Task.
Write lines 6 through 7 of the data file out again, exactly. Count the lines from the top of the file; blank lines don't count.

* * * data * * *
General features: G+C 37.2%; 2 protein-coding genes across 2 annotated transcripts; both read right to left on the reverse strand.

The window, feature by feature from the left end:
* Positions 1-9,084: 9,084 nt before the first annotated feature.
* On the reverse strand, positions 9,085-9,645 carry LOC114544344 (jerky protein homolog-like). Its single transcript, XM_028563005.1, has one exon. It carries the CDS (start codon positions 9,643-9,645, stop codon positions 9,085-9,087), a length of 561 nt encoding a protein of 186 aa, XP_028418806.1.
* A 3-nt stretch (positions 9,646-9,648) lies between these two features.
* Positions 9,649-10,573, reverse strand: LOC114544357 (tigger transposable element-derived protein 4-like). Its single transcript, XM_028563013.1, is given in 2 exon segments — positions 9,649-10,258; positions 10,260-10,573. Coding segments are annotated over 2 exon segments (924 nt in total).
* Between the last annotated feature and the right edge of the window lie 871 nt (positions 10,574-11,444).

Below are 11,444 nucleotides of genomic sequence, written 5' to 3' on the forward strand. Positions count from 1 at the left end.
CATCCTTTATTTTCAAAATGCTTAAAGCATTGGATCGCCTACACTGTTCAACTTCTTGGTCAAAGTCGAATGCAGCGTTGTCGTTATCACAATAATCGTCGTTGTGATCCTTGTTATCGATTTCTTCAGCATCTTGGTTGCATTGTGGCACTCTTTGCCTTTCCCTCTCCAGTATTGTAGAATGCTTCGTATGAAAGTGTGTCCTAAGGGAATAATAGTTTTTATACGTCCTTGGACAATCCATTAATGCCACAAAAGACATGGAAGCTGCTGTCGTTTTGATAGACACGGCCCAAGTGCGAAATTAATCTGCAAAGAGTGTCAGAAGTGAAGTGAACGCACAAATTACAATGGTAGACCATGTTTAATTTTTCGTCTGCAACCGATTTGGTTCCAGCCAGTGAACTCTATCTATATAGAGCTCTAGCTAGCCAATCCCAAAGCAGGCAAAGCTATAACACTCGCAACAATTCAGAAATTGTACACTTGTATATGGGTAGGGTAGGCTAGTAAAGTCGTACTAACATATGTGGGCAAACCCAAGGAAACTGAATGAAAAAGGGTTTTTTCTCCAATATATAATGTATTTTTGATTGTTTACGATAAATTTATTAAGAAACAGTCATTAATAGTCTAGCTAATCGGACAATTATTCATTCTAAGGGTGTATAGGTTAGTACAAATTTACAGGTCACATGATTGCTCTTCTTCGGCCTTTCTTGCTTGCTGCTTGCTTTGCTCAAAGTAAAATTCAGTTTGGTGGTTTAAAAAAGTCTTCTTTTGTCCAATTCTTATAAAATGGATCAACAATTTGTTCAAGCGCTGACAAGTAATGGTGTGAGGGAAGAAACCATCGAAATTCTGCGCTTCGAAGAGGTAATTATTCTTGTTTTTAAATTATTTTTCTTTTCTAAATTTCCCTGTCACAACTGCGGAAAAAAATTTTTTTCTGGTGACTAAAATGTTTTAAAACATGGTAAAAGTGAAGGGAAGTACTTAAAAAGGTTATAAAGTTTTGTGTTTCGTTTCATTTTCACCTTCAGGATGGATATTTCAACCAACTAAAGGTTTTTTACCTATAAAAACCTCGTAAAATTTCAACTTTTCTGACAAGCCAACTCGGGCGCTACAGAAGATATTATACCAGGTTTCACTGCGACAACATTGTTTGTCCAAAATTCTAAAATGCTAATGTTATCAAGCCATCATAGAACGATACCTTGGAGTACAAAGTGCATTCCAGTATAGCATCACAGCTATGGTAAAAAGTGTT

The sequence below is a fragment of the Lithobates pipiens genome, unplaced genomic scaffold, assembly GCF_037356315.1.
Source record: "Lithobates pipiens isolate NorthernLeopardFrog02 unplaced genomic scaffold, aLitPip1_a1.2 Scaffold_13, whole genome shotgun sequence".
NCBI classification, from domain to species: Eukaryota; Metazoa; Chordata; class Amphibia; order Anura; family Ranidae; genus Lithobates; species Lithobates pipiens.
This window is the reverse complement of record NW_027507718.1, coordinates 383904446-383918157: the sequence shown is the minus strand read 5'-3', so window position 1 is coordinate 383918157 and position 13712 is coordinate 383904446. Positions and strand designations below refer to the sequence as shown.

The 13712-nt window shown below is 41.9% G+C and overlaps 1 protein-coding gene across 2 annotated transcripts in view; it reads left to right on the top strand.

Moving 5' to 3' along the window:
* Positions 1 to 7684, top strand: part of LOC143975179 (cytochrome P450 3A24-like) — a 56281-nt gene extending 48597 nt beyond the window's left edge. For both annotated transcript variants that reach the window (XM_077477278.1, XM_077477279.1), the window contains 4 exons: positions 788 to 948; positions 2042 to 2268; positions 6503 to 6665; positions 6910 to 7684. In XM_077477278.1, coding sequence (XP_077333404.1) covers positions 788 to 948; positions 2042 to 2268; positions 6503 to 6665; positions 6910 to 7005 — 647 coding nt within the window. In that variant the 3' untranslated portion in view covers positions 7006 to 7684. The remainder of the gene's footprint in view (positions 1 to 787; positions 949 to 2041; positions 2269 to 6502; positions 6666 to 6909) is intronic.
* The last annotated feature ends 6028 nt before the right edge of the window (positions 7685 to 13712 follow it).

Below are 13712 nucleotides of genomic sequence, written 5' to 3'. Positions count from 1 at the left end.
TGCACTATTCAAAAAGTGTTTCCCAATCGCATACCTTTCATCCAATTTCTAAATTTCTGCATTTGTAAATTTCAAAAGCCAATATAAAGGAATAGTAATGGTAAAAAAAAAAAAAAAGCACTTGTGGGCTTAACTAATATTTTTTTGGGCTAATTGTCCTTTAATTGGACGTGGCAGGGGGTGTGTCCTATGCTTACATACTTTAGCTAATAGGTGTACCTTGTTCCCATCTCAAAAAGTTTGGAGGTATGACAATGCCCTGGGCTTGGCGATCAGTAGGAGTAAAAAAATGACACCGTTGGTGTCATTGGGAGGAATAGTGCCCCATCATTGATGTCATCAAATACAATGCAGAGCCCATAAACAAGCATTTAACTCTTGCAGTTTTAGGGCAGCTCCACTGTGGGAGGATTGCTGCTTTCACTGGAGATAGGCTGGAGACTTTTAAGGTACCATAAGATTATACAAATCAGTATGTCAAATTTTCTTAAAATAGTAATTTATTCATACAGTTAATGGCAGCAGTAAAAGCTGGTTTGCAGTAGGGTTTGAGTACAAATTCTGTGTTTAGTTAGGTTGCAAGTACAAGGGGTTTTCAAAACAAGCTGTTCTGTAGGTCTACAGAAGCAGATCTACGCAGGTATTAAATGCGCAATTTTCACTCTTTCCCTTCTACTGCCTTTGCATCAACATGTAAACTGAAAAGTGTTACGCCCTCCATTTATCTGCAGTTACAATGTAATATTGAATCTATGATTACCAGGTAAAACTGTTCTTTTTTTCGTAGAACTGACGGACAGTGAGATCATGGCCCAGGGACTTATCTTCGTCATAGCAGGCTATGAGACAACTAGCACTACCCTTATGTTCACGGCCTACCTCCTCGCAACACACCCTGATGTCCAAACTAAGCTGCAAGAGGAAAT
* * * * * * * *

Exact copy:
* Positions 9,649-10,573, reverse strand: LOC114544357 (tigger transposable element-derived protein 4-like). Its single transcript, XM_028563013.1, is given in 2 exon segments — positions 9,649-10,258; positions 10,260-10,573. Coding segments are annotated over 2 exon segments (924 nt in total).
* Between the last annotated feature and the right edge of the window lie 871 nt (positions 10,574-11,444).